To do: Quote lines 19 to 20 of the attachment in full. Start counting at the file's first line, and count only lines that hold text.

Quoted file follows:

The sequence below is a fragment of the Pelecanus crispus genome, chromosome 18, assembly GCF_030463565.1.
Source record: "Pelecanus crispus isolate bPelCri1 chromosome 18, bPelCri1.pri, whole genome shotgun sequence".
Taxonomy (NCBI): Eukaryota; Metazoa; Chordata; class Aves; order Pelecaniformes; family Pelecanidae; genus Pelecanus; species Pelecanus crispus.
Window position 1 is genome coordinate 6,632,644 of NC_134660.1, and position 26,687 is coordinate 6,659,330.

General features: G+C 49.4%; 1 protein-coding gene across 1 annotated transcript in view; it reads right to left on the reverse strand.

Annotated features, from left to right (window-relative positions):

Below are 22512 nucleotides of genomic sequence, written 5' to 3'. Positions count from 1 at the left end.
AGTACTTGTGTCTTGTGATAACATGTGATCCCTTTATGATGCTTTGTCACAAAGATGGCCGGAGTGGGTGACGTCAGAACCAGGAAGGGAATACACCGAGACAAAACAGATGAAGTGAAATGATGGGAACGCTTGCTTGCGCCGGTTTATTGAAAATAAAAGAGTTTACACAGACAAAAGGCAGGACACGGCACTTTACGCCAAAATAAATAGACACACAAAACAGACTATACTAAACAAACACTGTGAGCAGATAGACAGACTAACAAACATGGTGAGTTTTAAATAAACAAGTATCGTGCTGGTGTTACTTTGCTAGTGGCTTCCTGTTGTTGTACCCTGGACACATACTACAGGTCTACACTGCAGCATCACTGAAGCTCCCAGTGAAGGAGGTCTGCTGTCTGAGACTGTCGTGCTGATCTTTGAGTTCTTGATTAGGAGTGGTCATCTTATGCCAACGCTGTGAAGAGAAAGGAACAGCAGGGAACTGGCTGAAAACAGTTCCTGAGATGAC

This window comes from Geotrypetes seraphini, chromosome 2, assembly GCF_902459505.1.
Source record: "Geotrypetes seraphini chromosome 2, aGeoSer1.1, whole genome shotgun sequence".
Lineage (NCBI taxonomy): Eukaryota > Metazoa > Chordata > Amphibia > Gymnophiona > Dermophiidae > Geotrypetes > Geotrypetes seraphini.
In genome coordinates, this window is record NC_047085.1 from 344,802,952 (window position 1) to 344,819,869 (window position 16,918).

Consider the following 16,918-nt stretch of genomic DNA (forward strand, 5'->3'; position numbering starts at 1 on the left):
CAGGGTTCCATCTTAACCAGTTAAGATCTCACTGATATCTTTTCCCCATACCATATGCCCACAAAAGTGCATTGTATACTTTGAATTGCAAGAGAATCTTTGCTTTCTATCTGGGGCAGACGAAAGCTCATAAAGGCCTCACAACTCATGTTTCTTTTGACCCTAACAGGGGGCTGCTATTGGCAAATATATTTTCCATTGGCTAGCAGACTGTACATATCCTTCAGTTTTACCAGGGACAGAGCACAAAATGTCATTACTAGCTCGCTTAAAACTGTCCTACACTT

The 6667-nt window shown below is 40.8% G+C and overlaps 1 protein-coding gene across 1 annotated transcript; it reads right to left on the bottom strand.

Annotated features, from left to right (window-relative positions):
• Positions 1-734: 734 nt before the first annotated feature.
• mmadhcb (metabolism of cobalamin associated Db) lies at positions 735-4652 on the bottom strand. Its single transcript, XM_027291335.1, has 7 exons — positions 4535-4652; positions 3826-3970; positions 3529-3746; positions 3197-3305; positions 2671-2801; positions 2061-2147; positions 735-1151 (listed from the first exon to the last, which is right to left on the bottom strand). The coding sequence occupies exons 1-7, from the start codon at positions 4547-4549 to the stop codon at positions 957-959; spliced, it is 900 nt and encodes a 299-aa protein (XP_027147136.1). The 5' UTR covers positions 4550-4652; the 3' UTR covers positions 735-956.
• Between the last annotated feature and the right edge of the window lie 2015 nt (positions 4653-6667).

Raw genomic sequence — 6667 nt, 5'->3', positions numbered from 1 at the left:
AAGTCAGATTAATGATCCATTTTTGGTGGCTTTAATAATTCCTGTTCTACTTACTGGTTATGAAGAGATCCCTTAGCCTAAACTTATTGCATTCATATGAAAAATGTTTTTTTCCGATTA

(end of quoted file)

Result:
• Between the last annotated feature and the right edge of the window lie 2015 nt (positions 4653-6667).

Raw genomic sequence — 6667 nt, 5'->3', positions numbered from 1 at the left: